Over the past 3 years, I have developed several theories about organizing. For starters, I believe that people fill whatever space they have (and then some), which explains why we can move to a larger home and then fill that just as full as the old tiny space. Another working theory is that surfaces beg to be covered, so if you take surfaces away you’ll force yourself to have less clutter. (The allure of placing items on clear surfaces is almost impossible to resist). My most recent theory is that we tend to repeat ourselves in our organizational attempts by trying the same thing over, with little success. I see so many people buy organizational items to add onto something already in place that has been outgrown. They believe that simply acquiring the item will make them a more organized person, which is rarely the case.
Some common examples:
Starting a new email account because your old one was too full of junk
Moving office (or closet) locations in your house because you just couldn’t get anything done or find anything in the first space
Buying a new purse, seduced by the interior compartments and larger size
Stocking up on bins, boxes, or scrapbooking items to finally bring order to your many projects, memorabilia, and belongings.
Starting new active files for categories you already have, because the existing ones were too stuffed or inaccessible
Now don’t get me wrong–I’m no stranger to being motivated by a shiny new organizational item. However, I frequently see peoples’ repeated attempts to fix a situation by ditching the old and embracing the new, rather than stepping back to consider what wasn’t working about the first one. Chance are, the problem wasn’t that it wasn’t big enough or that you didn’t have time to implement it. Often, the problem is that there wasn’t a system in place to maintain the organizational attempt.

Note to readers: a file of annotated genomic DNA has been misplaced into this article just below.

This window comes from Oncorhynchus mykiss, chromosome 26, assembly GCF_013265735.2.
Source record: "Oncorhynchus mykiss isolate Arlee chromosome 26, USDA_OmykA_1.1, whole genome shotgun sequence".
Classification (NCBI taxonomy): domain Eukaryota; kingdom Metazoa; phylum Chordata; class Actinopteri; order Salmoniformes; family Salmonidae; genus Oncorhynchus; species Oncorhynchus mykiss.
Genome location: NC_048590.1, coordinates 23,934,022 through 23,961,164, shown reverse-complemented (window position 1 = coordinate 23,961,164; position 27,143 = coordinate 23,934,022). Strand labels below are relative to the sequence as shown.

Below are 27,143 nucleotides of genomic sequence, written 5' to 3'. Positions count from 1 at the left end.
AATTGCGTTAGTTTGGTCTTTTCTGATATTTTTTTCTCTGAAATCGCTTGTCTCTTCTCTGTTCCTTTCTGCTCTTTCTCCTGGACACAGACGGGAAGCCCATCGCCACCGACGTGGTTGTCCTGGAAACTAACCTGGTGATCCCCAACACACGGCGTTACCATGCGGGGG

I see this a lot with purses and travel bags, specialty organizing bins, and filing & desktop office organization. When something like this happens, when you’re tempted to start fresh, consider that it may not be that the old device/area wasn’t working but that you don’t have a system in place. Without an effective, easily sustainable system, the same thing is likely to happen all over again with your new shiny item. To prevent that, instead try this:
1) Ask yourself what you don’t like about the current set-up, or what’s not working
2) Ask yourself what your ideal set up would be, or what is alluring about a new version
3) Determine 1-2 simple fixes or routines you can implement to have your ideal situation
- Instead of adding another desktop filer to contain your office clutter, perhaps you simply need to set aside 10 minutes each morning to file away and recycle papers that no longer need your immediate attention.
- Instead of buying a new, bigger purses with more compartments, consider regularly paring down on the contents or your current purse.
- Instead of buying more bins to hold all the projects you’ve started and never had the time to get back to, ask yourself how you really want to spend your leisure time, and which of these projects you’re excited about returning to, and donate the others.
- Rather than ditching your home office in favor of paying your bills at the kitchen table, ask yourself why the home office space isn’t jiving with you anymore, and how you can revive that space as a functional, inviting space.
And, as always, if you’d like professional help, don’t hesitate to email me!